The extent of a state's power to create immigration policy is up for decision in Washington, D.C. The legal challenge to one state's immigration law has reached the Supreme Court, where justices listened to each side's final oral arguments today, moving the case one step closer to its conclusion. According to reports of the arguments, the justices' questions and comments evinced support for some aspects of the state's law.
The court's eventual decision, which will not be rendered for some time, could have far-reaching effects on the country's immigration law. Washington has challenged the state's law on the grounds that federal law preempts state legislation touching on immigration matters. But the justices did not appear to give that argument complete approval. If the Supreme Court upholds part of the state's law, other states could enact similar policies. Some states have already done so.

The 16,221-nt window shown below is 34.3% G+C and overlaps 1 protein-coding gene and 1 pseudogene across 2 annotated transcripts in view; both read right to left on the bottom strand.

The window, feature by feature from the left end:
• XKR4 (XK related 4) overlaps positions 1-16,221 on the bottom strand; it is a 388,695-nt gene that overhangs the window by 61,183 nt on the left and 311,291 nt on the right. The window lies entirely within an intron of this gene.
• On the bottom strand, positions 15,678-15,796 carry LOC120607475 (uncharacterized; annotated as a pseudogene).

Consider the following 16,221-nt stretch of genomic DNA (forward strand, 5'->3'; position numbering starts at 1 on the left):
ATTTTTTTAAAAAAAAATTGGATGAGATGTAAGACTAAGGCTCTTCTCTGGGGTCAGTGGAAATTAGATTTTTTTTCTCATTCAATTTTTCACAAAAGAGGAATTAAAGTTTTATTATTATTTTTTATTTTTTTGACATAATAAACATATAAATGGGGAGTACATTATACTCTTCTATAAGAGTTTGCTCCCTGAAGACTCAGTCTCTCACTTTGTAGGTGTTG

At issue are four distinct sections of the state's immigration law. Specifically, those provisions:
• Preclude illegal immigrants from looking for work and punish them for doing so. The justices seemed to have trouble with this part of the law, which is more severe than federal law.
• Mandate immigrants who have not attained U.S. citizenship to carry proper documentation that proves their legal immigration status. Being in the country illegally is criminalized under the law.
• Compel police to check a person's immigration status if the police officer reasonably suspects the person is in the country illegally and the person is being arrested, stopped or held by police. Immigration advocates argue that this provision encourages police to profile people who are under arrest. Chief Justice John Roberts Jr. made clear, however, that the government was not challenging the state's law on this basis.
• Permit police to conduct a warrantless arrest of a person if the officer has "probable cause to believe" that person has committed a crime that could lead to deportation.
Immigrants should remain aware of what laws their states pass, if any, in response to the Supreme Court's decision and what effect those new laws may have on their rights.
Source: The Washington Post, "Arizona immigration law: Supreme Court seems receptive to parts of crackdown," Robert Barnes, April 25, 2012.